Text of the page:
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VOLUME 27 , ISSUE 10 ( October, 2023 ) > List of Articles

Original Article

Central Venous Catheter Insertion for Vascular Access: A 6-year Single-center Experience

Merve Misirlioglu, Dincer Yildizdas, Damla Pinar Yavas, Faruk Ekinci, Ozden Ozgur Horoz, Ahmet Yontem

Keywords : Catheterization, Child, Intensive care, Ultrasonography, Vascular access

Citation Information : Misirlioglu M, Yildizdas D, Yavas DP, Ekinci F, Horoz OO, Yontem A. Central Venous Catheter Insertion for Vascular Access: A 6-year Single-center Experience. Indian J Crit Care Med 2023; 27 (10):748-753.

DOI: 10.5005/jp-journals-10071-24536

License: CC BY-NC 4.0

Published Online: 29-09-2023

Copyright Statement:  Copyright © 2023; The Author(s).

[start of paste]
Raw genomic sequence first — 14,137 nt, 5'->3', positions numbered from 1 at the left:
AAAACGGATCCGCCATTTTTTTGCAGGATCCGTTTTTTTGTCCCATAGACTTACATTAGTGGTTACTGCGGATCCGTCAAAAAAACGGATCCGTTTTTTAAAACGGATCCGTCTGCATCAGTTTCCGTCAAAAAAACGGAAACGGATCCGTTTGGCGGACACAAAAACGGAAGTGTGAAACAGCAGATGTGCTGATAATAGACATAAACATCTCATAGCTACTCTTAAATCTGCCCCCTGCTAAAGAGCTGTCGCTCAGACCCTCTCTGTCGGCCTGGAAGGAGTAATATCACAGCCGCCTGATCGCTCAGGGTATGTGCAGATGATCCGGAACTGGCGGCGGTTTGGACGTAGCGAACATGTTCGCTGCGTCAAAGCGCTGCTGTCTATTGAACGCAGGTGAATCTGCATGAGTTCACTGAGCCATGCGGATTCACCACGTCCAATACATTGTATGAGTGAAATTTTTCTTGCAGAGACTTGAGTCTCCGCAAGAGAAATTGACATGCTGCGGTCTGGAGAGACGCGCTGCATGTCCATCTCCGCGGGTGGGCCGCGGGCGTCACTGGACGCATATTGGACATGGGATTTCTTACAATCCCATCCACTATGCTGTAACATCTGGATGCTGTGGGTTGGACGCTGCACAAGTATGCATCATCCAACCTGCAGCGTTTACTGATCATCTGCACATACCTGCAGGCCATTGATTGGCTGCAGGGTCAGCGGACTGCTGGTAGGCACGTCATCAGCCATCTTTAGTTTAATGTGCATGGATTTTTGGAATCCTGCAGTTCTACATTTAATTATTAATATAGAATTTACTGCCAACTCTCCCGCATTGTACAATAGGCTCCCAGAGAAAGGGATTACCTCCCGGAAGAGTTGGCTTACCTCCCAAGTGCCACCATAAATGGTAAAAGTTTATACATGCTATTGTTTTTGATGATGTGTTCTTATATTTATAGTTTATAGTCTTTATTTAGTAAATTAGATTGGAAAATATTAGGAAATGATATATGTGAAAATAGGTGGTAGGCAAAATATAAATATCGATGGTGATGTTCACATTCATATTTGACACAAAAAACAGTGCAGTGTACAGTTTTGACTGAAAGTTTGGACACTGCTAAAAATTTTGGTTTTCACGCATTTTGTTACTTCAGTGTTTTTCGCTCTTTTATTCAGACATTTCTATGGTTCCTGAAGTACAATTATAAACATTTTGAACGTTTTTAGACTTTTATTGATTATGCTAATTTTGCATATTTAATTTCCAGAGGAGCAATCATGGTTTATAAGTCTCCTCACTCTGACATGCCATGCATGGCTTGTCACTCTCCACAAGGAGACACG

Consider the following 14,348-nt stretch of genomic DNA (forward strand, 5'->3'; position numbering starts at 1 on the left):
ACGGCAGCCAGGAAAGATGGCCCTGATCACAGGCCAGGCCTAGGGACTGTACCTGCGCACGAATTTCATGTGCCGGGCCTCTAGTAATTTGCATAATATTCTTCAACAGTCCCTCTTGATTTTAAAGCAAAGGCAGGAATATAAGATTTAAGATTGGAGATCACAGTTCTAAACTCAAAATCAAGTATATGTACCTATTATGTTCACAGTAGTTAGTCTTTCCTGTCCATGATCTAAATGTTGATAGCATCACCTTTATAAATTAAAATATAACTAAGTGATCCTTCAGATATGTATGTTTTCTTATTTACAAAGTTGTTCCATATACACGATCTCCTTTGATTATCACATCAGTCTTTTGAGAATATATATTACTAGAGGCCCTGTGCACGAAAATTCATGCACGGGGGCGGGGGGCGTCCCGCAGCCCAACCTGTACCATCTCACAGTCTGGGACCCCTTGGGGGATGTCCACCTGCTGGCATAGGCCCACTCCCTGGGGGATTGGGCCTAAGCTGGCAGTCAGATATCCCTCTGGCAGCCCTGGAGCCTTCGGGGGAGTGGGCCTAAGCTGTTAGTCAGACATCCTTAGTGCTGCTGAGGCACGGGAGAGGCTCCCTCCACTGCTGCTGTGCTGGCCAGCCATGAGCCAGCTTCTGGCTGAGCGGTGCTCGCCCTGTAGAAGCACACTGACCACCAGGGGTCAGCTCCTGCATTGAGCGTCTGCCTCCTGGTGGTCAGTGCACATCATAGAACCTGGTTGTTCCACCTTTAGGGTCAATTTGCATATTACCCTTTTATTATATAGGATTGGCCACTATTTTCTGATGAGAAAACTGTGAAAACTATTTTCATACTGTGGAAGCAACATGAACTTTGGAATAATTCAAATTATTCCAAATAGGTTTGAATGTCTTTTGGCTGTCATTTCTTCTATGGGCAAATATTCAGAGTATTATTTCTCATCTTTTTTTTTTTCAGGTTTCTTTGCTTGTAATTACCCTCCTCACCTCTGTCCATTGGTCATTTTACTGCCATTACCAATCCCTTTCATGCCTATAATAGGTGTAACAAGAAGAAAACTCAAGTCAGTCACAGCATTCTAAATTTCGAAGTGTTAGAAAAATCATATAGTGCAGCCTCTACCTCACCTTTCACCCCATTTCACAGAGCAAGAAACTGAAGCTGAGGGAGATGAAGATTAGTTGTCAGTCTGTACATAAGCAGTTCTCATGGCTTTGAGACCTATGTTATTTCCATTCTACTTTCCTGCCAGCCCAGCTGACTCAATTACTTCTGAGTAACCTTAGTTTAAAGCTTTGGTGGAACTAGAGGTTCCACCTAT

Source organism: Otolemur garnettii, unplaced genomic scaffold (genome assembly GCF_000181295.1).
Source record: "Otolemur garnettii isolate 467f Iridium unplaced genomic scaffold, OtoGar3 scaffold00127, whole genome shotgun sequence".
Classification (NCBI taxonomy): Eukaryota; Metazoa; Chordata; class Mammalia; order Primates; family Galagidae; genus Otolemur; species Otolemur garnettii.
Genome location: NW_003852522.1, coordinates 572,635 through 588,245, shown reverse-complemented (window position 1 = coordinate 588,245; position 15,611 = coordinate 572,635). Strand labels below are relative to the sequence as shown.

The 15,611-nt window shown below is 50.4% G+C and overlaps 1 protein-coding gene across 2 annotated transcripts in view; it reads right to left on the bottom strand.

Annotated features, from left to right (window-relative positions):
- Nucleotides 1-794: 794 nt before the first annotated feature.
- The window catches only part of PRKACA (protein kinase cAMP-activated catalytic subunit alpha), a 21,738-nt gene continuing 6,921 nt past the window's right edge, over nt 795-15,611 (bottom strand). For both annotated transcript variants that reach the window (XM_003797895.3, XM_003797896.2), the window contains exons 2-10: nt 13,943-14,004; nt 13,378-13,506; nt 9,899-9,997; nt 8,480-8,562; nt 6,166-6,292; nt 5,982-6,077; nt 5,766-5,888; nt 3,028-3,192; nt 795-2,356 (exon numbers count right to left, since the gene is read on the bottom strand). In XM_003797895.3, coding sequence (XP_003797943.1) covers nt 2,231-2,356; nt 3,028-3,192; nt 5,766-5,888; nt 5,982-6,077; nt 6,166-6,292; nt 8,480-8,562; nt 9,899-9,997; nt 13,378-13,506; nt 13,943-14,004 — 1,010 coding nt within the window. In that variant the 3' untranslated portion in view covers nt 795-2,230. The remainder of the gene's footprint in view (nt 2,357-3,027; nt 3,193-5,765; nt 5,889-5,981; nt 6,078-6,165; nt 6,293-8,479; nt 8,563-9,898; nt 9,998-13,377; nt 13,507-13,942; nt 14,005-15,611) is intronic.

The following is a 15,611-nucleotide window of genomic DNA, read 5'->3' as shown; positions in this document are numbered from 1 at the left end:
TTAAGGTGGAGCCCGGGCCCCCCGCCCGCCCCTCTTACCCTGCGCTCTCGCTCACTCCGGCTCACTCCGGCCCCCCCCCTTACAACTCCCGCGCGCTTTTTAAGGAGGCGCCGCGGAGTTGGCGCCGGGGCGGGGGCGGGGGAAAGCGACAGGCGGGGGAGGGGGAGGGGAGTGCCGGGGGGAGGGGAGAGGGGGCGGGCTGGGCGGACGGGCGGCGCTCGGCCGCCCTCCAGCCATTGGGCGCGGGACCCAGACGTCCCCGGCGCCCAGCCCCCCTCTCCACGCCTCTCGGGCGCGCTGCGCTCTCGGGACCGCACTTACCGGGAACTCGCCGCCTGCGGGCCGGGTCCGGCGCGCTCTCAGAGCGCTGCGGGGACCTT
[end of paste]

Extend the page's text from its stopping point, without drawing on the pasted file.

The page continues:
Background: Central venous catheterization is performed for such reasons as hemodynamic monitoring, parenteral nutrition, drug and fluid administration, and extracorporeal treatment. This study aimed to retrospectively review the indications for central venous catheter (CVC) insertion for vascular access and removal by pediatric intensive care unit (PICU) physicians, catheter types, and catheter-associated complications. Materials and methods: The indications for CVC insertion and removal, catheter insertion site, types of catheters, catheter-associated complications, whether or not insertion was ultrasonographically guided, catheter-associated infections, and duration of use of 1200 catheters used by PICU physicians between 2015 and 2020 were retrospectively reviewed. Results: In all, 315 (26.3%) hemodialysis catheters and 885 (73.8%) CVCs were inserted. Mean duration of catheter use was 12.33 ± 7.28 days. CVCs were inserted most commonly (28.4% [n = 341]) based on the indication of multiple drug infusions. In total, 44.8% of the CVCs were inserted under ultrasonographic guidance. The most common reason for the removal of catheters was that they were no longer needed (76.8% [n = 921]). Catheter-associated bloodstream infection occurred at the rate of 5.5 days per 1000 catheter days. Conclusion: Central venous catheterization is becoming more widespread because of the benefits it provides during the follow-up and treatment of children. As central venous catheterization is a more invasive procedure than peripheral localization and is associated with severe complications, especially in pediatric patients, it should be carefully performed under sterile conditions and by experienced personnel based on appropriate indications. Central venous catheters should be removed as soon as the need disappears.

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